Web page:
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Conversation with Nandip Bongfa Vongwap on Nigeria Under Coronavirus

April 17, 2020









Interviewer: Scott Douglas Jacobsen

Interviewee: Nandip Bongfa Vongwap

Numbering: Issue 1.A, Idea: African Freethinking

Place of Publication: Langley, British Columbia, Canada

Title: African Freethinker

Web Domain:

Individual Publication Date: April 17, 2020

Issue Publication Date: TBD

Name of Publisher: In-Sight Publishing

Frequency: Three Times Per Year

Words: 949

Keywords: Africa, atheism, coronavirus, culture, humanism, Nandip Bongfa Vongwap, Nigeria.

Conversation with Nandip Bongfa Vongwap on Nigeria Under Coronavirus[1],[2]

Scott Douglas Jacobsen: Let’s start with some updates on the Nigerian political context. How are things developing despite the coronavirus?

Nandip Bongfa Vongwap: I think the Nigerian political climate is much less affected by coronavirus than the economic climate, though it’s often difficult to disentangle the two. Businesses have come to a virtual standstill in many parts of the country. But overall, I think Government approach to the pandemic (particularly pumping huge sums of money into the programme) seems to be well received by the public.

Jacobsen: How are some of the religious communities in Nigeria reacting to the coronavirus?

Vongwap: Religious community leaders seem to have displayed some ambivalence about the lockdown imposed by Government, perhaps because they are losing weekly tithes! But Government has made it mandatory for everyone to comply.

And some religious leaders, especially the Muslims in northern Nigeria, don’t believe that the coronavirus is real. One imam told his followers at a prayer meeting that the virus is not real, and is the work of the infidel West to stop Muslims in the world from praying to Allah.

To make matter worse, one of the youth in Kano northern Nigeria washed his dirty hands and drank the dirty water to prove what the imam was saying is true. The youth speaks in the Hausa language that coronavirus is not real; that coronavirus is a bastard; the video went viral on social media.

Nigerian Doctor Reacts To A Viral Video Of A Northerner Youth In Kano.

Another aspect is the lockdown, which is making people sleep without eating any food. People are hungry. Some people have nothing to eat, the government palliative did not go around; some officials sharing the food and sometimes mone. They only select their friends, relatives, and party members that benefit from it.

Jacobsen: What have been some of the public health measures endorsed by the state? How have some religious communities completely ignored this?

Vongwap: There is a total lockdown in some states (Lagos, Ogun, FCT, Plateau, etc.). The government has established testing and isolation/treatment facilities in many parts of the country; through extensive media dissemination, it encourages the wearing of face masks and social distancing among the populace.

Churches and mosque have also in lockdown, the Christians community are very obedient in obeying the government lockdown order, but the Muslims are not showing much interest by obeying the order from the government. In fact, some state government lifted the lockdown to allow Muslims to go and pray in the mosque on Fridays.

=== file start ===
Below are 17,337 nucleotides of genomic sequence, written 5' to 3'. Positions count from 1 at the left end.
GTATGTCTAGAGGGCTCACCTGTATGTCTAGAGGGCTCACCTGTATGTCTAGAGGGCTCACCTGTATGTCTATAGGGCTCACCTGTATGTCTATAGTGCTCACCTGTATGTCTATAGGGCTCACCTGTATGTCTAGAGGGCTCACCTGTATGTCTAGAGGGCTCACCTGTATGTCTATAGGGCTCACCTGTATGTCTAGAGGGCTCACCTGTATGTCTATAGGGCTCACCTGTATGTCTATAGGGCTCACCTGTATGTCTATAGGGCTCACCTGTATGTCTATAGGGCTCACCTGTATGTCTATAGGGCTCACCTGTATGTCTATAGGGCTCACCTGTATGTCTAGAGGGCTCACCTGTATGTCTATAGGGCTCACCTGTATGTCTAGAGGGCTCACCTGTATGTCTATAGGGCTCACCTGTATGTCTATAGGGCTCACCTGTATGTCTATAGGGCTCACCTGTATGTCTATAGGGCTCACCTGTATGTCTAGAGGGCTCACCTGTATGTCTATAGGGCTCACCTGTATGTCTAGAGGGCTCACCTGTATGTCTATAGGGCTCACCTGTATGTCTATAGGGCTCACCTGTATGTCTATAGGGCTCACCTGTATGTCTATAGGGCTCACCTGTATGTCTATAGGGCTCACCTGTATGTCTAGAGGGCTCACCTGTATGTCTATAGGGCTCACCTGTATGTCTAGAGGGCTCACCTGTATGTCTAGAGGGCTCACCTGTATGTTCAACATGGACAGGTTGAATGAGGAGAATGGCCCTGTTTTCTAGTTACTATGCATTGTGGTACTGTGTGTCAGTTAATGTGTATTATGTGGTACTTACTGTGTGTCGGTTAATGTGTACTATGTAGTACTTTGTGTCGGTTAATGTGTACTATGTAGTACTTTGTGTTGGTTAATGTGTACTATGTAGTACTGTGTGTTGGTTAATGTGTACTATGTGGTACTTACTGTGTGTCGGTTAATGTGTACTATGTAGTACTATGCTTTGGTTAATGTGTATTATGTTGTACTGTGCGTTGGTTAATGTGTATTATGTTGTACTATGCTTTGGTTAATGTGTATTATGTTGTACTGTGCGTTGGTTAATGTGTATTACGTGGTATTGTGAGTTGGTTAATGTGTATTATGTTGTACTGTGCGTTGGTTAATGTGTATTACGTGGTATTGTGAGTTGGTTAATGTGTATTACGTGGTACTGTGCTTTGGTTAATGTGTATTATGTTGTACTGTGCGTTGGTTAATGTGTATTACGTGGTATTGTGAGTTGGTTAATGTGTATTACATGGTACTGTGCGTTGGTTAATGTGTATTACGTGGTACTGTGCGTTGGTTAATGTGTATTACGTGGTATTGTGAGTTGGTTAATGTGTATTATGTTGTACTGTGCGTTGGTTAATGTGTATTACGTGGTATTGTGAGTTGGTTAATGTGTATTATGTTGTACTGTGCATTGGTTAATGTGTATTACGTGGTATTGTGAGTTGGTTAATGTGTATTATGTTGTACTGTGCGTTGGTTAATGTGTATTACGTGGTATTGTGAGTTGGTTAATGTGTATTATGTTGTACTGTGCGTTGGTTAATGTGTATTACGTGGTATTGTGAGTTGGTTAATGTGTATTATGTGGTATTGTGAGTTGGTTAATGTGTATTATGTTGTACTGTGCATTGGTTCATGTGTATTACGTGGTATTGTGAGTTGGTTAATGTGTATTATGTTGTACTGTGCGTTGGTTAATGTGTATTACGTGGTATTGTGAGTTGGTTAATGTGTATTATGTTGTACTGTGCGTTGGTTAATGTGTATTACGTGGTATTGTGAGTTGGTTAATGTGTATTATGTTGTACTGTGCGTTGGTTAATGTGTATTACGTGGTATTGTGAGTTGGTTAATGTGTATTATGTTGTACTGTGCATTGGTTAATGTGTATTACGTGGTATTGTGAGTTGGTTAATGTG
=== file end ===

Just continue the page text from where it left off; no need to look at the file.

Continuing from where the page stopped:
Jacobsen: How have your perspectives change in the last year or so on religion, science, and Humanism?

Vongwap: Coronavirus has not changed MY perspective on religion, science and humanism. I remain resolutely opposed to any form of religious superstition and see science as Man’s ultimate salvation.

Religion has completely closed their market for fear of the dead, because religion is a business, without people to give offering, pay tithe and donations, organized religion could have been long dead. The Vatican is closed, Mecca is closed, Jerusalem for Christian pilgrims is also closed. The only place that is open for humanity is the hospital, and the hospital is the product of science. You can see: science rules the world.

The religious leaders are waiting patiently for the scientist to get the cure for the deadly coronavirus. They would rush to claim that it is God or Allah that provided the cure, because there is this popular saying here in northern Nigeria in the Hausa language that “Allah bazaya haiko da chuta ba, be haiko da magane sa ba” meaning, ‘God can not send a plague to his people without the cure.’

Jacobsen: What are some of the developments important to highlight about the secular communities now?

Vongwap: Officially in Nigeria, secularism is only honoured in its breach, despite a constitutional provision imposing it on the country. I don’t think the present circumstances would incline diehard believers to change their minds to secularism. Still, many youths are increasingly embracing humanism.

Jacobsen: What is African freethinking to you? How does this provide a salve for the issues confronting African citizens throughout the continent in terms of the abuses of power and the rebuilding after Arab-Muslim and Christian-European colonization?

Vongwap:  African freethinking is still in the making; as more and more Africans get exposed to the world through travel, education and the Internet, they will surely move with the tide of secularism and humanism. That’s my hope.

Jacobsen: Thank you for the opportunity and your time, Nandip.

Vongwap: Thank you

Appendix I: Footnotes

[1] Board Member, Humanist Association of Nigeria (HAN); Board Member, Atheists Society of Nigeria (ASN).

[2] Individual Publication Date: April 17, 2020:

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